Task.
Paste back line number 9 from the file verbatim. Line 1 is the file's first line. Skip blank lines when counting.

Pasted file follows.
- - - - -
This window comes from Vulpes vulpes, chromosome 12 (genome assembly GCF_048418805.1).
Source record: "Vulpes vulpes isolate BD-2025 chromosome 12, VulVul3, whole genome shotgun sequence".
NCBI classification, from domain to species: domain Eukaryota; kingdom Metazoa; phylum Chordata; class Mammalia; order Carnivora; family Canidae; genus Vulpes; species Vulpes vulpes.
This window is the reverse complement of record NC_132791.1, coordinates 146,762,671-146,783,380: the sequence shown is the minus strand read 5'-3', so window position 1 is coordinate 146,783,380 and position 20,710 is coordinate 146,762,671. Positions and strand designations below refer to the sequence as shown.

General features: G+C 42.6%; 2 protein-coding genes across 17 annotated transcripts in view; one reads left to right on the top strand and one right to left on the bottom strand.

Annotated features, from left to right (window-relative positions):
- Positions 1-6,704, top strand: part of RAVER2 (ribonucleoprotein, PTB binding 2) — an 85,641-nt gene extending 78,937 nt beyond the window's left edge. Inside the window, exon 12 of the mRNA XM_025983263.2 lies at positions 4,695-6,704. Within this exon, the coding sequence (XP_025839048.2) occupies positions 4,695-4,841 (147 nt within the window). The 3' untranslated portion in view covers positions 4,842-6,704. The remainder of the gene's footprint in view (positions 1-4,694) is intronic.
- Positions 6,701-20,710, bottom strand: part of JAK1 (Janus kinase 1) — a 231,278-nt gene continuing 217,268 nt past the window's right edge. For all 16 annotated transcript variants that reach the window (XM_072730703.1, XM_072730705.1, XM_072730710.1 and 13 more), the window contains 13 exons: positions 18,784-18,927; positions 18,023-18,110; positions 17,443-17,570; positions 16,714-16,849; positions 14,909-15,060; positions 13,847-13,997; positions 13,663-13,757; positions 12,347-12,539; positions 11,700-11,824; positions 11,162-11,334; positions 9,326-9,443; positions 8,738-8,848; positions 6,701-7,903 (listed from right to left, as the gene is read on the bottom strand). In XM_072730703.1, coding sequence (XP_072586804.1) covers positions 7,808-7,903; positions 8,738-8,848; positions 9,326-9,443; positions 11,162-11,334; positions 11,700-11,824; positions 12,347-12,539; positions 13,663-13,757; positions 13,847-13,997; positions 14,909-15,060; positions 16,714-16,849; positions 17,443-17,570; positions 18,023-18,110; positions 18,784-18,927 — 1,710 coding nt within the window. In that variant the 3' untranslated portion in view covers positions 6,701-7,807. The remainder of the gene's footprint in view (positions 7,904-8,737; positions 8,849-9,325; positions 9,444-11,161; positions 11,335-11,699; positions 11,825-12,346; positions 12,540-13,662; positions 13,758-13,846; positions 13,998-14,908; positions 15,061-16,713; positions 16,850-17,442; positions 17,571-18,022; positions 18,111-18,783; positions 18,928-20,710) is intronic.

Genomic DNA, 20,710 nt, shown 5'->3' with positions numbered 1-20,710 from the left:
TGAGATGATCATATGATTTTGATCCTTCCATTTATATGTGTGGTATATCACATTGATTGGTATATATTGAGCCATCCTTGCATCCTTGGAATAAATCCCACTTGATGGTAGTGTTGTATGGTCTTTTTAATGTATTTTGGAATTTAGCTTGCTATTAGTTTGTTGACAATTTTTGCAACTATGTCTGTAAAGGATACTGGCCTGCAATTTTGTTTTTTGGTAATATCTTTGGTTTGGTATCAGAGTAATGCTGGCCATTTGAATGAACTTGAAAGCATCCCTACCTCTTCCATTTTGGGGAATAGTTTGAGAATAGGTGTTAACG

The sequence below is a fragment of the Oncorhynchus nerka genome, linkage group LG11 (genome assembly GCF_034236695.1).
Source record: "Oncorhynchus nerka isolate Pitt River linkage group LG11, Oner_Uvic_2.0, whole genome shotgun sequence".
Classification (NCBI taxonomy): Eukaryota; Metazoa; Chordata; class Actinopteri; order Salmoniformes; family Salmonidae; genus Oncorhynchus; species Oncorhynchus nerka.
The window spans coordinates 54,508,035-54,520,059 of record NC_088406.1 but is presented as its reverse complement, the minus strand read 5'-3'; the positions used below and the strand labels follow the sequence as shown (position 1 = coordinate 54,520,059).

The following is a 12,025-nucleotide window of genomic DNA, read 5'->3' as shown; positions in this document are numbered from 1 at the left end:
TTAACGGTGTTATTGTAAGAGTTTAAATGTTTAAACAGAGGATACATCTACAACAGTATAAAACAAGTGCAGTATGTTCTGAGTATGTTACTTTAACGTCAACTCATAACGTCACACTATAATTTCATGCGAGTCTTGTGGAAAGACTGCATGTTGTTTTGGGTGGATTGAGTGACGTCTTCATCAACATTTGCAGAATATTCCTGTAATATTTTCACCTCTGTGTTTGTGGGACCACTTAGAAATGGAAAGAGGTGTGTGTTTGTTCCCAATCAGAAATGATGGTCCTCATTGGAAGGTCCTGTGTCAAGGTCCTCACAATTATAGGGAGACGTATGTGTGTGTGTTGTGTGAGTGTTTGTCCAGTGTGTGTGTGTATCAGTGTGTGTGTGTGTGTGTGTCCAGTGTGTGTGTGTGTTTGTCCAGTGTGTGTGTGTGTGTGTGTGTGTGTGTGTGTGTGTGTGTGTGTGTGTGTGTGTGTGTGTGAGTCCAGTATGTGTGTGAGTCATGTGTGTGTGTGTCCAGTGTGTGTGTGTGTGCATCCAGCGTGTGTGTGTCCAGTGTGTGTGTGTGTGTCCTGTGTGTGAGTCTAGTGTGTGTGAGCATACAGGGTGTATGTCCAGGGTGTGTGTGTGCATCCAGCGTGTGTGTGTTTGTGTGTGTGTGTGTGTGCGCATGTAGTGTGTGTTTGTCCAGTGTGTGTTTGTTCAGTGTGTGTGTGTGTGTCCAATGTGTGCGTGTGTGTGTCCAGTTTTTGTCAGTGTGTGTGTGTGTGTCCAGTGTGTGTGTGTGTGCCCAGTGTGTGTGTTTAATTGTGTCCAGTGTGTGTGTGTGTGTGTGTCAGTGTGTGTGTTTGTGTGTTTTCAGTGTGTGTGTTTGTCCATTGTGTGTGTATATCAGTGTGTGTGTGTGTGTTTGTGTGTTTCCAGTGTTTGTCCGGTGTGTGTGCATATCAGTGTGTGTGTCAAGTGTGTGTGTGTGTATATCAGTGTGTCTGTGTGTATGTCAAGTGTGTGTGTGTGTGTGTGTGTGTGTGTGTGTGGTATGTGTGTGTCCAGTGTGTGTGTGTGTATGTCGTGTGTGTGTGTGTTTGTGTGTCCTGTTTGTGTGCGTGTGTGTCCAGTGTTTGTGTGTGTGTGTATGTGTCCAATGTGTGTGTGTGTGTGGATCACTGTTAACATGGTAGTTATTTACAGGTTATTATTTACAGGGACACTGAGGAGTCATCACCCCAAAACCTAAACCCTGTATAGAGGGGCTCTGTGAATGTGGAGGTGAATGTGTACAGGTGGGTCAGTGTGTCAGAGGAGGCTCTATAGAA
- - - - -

Genomic DNA, 20,710 nt, shown 5'->3' with positions numbered 1-20,710 from the left: